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Curr Opin Neurol. 2012 Apr;25(2):179-86. doi: 10.1097/WCO.0b013e328350baf8.

Epilepsy care challenges in developing countries.

Author information

1
Department of Neurology, Vanderbilt University Medical Center, Medical Center North, Nashville, Tennessee, USA.

Abstract

PURPOSE OF REVIEW:

This review discusses recent literature relevant to the diagnosis and treatment of epilepsy in developing countries with particular attention to underlying causes, natural history, and advances made toward optimizing systems of care and bridging the treatment gap.

RECENT FINDINGS:

Prospective data suggest that cerebral malaria-induced brain injury may explain the high prevalence of epilepsy in malaria-endemic regions. Population-based mortality studies support the long proposed hypothesis that seizure-related deaths contribute to excessive premature mortality. WHO guidelines have the potential to improve care, but macrolevel barriers related to pharmaceutical regulation and distribution continue to contribute to the treatment gap. Evidence-based guidelines endorsed by the WHO and American Academy of Neurology regarding the optimal management of comorbid epilepsy and HIV may raise awareness regarding critical drug interactions between antiepileptic drugs and antiretrovirals, but are also problematic as the treatment regimen and diagnostic facilities routinely available in developing countries will prevent most healthcare providers from following the recommendations.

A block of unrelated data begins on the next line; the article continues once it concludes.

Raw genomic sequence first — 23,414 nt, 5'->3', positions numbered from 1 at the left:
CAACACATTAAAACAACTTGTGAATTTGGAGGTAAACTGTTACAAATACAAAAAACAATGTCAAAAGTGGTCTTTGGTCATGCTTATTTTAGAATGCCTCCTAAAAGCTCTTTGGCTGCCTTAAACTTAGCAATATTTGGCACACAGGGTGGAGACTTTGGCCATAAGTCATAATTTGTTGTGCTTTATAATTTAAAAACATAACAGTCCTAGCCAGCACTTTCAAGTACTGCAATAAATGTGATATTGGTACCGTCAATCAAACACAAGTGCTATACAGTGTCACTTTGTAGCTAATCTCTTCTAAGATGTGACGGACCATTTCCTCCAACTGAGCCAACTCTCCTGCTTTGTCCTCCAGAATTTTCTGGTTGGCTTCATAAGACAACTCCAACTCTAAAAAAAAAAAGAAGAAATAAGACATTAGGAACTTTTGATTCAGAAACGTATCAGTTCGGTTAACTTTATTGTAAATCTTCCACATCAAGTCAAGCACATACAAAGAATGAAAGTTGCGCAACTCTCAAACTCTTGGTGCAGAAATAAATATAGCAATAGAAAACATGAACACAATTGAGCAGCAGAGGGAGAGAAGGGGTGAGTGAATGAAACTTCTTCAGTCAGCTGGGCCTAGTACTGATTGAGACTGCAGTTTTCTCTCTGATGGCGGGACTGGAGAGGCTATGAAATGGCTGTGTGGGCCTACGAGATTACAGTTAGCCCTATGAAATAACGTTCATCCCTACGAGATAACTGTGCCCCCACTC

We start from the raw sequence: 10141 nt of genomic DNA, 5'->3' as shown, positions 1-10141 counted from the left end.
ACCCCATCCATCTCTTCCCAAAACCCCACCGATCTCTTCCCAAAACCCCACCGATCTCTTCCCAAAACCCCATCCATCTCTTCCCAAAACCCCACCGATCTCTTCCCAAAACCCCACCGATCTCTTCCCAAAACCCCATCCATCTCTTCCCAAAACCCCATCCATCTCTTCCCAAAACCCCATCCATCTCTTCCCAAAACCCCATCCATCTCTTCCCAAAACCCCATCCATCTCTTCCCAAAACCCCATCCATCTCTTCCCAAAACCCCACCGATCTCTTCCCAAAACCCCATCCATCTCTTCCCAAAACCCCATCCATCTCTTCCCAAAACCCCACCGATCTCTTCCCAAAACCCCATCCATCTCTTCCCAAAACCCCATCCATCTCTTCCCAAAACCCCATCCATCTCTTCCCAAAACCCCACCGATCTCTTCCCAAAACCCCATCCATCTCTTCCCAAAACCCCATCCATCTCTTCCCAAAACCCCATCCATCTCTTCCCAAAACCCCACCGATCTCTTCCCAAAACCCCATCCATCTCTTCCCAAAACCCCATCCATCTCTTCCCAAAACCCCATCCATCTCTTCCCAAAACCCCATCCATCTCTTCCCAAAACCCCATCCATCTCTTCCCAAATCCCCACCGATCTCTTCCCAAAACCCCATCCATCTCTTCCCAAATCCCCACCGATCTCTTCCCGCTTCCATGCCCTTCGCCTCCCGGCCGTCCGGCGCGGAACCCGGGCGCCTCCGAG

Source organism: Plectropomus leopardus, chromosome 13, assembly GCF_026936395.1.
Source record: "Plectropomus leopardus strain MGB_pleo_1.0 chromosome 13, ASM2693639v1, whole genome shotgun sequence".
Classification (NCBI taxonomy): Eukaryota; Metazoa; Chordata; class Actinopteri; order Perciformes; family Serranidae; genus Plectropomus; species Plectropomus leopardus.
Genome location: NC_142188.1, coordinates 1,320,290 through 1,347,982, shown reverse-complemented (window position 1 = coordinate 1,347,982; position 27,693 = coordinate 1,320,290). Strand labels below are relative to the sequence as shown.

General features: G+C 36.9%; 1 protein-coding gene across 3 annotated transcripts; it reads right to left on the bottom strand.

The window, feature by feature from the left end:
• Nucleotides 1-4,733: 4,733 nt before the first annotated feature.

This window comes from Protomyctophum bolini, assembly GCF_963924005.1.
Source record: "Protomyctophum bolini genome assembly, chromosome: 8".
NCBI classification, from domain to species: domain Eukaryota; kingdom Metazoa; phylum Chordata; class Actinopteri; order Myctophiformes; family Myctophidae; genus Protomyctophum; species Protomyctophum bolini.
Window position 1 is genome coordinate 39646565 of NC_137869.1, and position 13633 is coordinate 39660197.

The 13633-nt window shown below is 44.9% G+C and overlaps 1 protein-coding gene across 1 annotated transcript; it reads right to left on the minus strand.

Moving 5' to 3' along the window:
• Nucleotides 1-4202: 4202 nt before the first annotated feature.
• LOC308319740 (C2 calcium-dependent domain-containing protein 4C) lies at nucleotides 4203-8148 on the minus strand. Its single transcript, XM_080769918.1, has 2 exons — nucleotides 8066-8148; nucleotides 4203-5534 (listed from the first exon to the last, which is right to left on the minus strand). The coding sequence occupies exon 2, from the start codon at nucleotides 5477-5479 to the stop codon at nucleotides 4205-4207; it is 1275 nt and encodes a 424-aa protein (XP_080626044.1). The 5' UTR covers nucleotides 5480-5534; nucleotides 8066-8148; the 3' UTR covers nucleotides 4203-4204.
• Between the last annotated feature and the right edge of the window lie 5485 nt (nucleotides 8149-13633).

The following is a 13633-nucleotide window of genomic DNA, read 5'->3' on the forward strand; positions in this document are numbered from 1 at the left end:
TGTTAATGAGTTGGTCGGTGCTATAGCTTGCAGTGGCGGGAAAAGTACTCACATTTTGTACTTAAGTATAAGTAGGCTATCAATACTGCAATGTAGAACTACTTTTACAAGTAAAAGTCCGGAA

SUMMARY:

New insights into the causes, natural history and best care practices for epilepsy in developing countries are available but without prioritization and action from policy makers, the present treatment gap will likely to persist.

PMID:
22322413
DOI:
10.1097/WCO.0b013e328350baf8
[Indexed for MEDLINE]

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